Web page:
Most Efficient Solar Panels in Australia

 

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Once you have decided to install a residential solar system to power your home, and maybe even your electric car, you have a few other important decisions to make.

Top of the list is deciding which solar panels you will choose to install. The purchase cost of the solar panels is the single largest component of your entire solar system investment, and your choice of panel has the largest impact on the performance and payback period of your system.

Purchasing any technology involves making a range of trade-offs around performance, cost, expected life and warranty to name a few. In the case of solar panels, one of the most important factors to consider is the efficiency of the solar panel, or its ability to harness the power of the sun.

The sheer number of solar panel brands and products, the various competing solar cell technologies, along with manufacturer claims about the efficiency of their solar panels, makes the decision more complicated.

Let’s take a look at what drives solar panel efficiency, and how important it is to the performance of your residential solar system.

 

What is solar panel efficiency and how is it measured?

IMEC record cell efficiency organic solar cellsIn simple terms, solar panel efficiency measures how much of the sunlight that hits the surface of a solar panel is converted into usable electricity, expressed as a percentage.

According to the National Renewable Energy Laboratory in the United States, today’s solar panels have efficiencies of between 16% and 22%, with an average efficiency rating of 19.2%,

The two most important features of solar panels that contribute to efficiency are the maximum power output of the panel (measured in Watts or W) and the total panel area measured in metres squared.

Standard test conditions are used to determine overall solar panel efficiency, to control for environmental factors such as temperature, irradiance and air mass. This ensures an ‘apples to apples’ comparison for panel efficiency.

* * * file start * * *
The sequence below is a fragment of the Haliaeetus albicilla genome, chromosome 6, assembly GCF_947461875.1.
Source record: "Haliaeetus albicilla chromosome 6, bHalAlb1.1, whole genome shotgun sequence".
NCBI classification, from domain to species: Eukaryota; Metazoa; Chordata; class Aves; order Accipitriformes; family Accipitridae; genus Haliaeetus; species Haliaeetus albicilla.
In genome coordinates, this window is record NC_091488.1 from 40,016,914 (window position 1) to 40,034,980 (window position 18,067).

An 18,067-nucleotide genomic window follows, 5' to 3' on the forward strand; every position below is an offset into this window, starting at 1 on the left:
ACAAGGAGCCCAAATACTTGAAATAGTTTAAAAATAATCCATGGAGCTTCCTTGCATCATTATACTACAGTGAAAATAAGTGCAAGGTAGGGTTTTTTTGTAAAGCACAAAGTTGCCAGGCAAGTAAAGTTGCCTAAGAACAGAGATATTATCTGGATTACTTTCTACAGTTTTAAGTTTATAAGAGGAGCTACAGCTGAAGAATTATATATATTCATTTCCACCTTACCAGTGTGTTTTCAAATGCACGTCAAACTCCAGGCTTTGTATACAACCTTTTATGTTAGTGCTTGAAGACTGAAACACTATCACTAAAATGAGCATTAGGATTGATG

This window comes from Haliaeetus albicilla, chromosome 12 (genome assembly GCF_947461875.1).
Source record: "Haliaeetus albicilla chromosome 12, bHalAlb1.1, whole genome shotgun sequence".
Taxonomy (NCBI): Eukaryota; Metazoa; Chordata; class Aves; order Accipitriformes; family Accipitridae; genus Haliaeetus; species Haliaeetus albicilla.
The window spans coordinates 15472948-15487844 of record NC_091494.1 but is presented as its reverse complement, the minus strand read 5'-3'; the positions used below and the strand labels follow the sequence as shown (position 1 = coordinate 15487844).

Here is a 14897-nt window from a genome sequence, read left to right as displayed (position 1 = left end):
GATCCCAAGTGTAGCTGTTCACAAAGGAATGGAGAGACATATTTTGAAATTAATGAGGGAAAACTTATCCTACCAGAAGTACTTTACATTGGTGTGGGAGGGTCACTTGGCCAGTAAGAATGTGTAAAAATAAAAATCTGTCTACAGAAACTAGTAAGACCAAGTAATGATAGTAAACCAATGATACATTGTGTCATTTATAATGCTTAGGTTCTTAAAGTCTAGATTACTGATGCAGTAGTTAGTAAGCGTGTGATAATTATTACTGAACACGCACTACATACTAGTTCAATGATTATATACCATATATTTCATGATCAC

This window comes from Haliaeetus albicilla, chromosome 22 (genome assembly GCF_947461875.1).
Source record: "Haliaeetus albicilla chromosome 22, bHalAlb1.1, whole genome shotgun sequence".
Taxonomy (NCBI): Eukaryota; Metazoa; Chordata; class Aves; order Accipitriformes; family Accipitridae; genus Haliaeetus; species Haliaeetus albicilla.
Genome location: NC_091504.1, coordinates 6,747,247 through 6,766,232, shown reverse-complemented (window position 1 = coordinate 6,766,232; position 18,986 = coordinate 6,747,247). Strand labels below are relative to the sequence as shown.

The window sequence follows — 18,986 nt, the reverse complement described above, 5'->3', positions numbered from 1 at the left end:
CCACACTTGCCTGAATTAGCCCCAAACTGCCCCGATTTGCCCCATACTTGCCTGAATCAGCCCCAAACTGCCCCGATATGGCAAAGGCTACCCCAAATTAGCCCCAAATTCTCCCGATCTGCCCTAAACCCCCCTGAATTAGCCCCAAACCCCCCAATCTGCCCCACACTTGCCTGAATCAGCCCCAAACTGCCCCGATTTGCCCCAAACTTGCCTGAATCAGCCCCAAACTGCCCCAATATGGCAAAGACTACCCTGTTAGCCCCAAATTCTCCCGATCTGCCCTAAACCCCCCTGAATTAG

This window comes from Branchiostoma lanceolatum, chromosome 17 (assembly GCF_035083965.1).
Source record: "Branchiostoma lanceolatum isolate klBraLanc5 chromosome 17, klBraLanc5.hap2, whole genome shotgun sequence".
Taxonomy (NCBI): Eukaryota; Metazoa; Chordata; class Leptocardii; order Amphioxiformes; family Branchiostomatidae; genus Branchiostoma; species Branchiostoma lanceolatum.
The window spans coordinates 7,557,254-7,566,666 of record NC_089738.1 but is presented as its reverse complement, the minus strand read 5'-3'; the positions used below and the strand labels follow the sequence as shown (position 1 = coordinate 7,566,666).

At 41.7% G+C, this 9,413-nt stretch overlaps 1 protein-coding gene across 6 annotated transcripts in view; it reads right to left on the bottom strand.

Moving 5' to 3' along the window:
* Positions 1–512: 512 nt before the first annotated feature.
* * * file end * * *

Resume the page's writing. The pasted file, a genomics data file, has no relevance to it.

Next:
In the case of a solar panel with 20% efficiency, 20% of the solar energy within the sunlight that hits the panel will be converted into usable electricity.

While these efficiency figures may seem, well, inefficient, solar panel technology has come a long way since it was first invented, and it continues to improve. Back in 1954, the first solar panels had an efficiency rating of just 6%, and as recently as 10 years ago, that figure had reached 13.4%.

As technology marches forward and continues to improve, new advancements promise to add to the efficiency of solar panels.

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Why is solar panel efficiency important?

The more efficient a solar panel is, the more of the sun’s energy it can harness to power your home, and the more electricity it will generate over the life of the system.

Plus, in practical terms, this means that to achieve the target energy output of your solar system based on your electricity usage, fewer panels are needed. And fewer panels means less roof space is needed to house them.

High efficiency solar panels also offer a faster payback period. This includes the return on investment (ROI), or how fast the upfront cost of the system is repaid. Another measure of payback is how fast the solar panel pays back (or produces) the embodied energy in the panel which is the energy used to extract the raw materials and manufacture the panel in the first place.

Even allowing for degradation, which affects all solar panels and means their ability to transform sunlight into power declines over time, purchasing the most efficient solar panels you can means they will perform better over time than less efficient panels.

Consider also if you live in an area with less sunlight, or if the orientation of your roof is not ideal for solar capture. In these cases, purchasing more efficient solar panels will ensure more electricity is generated in less than ideal conditions.

 

Other factors that affect solar panel efficiency

Solar panel roof shadingIt is important to understand that the potential or maximum efficiency of a solar panel will be impacted by outside factors that come into play once a panel is installed on a roof.

Overall solar system efficiency, irrespective of the actual efficiency of an individual solar panel, is affected by a range of environmental factors. The main ones are:

  • Irradiance